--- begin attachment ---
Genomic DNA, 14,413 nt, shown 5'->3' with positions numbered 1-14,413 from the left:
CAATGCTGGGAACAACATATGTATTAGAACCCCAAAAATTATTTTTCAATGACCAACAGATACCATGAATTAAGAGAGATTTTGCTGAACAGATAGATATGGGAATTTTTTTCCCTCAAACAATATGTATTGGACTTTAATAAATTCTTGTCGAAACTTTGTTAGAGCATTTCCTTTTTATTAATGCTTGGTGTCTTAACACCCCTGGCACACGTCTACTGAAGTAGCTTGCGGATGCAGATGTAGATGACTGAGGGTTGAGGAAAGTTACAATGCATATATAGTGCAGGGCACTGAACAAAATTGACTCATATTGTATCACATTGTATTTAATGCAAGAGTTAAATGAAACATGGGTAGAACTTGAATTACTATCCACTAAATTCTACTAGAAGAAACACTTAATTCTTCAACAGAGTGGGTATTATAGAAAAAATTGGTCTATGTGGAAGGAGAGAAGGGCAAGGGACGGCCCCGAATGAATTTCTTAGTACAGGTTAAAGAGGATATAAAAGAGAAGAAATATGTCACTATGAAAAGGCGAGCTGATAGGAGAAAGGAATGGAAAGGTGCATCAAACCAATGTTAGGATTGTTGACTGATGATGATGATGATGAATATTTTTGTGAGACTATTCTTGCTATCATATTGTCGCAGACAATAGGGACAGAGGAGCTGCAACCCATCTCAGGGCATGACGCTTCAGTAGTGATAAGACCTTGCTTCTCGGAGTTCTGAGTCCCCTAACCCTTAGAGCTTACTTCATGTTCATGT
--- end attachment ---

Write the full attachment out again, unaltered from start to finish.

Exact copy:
Genomic DNA, 14,413 nt, shown 5'->3' with positions numbered 1-14,413 from the left:
CAATGCTGGGAACAACATATGTATTAGAACCCCAAAAATTATTTTTCAATGACCAACAGATACCATGAATTAAGAGAGATTTTGCTGAACAGATAGATATGGGAATTTTTTTCCCTCAAACAATATGTATTGGACTTTAATAAATTCTTGTCGAAACTTTGTTAGAGCATTTCCTTTTTATTAATGCTTGGTGTCTTAACACCCCTGGCACACGTCTACTGAAGTAGCTTGCGGATGCAGATGTAGATGACTGAGGGTTGAGGAAAGTTACAATGCATATATAGTGCAGGGCACTGAACAAAATTGACTCATATTGTATCACATTGTATTTAATGCAAGAGTTAAATGAAACATGGGTAGAACTTGAATTACTATCCACTAAATTCTACTAGAAGAAACACTTAATTCTTCAACAGAGTGGGTATTATAGAAAAAATTGGTCTATGTGGAAGGAGAGAAGGGCAAGGGACGGCCCCGAATGAATTTCTTAGTACAGGTTAAAGAGGATATAAAAGAGAAGAAATATGTCACTATGAAAAGGCGAGCTGATAGGAGAAAGGAATGGAAAGGTGCATCAAACCAATGTTAGGATTGTTGACTGATGATGATGATGATGAATATTTTTGTGAGACTATTCTTGCTATCATATTGTCGCAGACAATAGGGACAGAGGAGCTGCAACCCATCTCAGGGCATGACGCTTCAGTAGTGATAAGACCTTGCTTCTCGGAGTTCTGAGTCCCCTAACCCTTAGAGCTTACTTCATGTTCATGT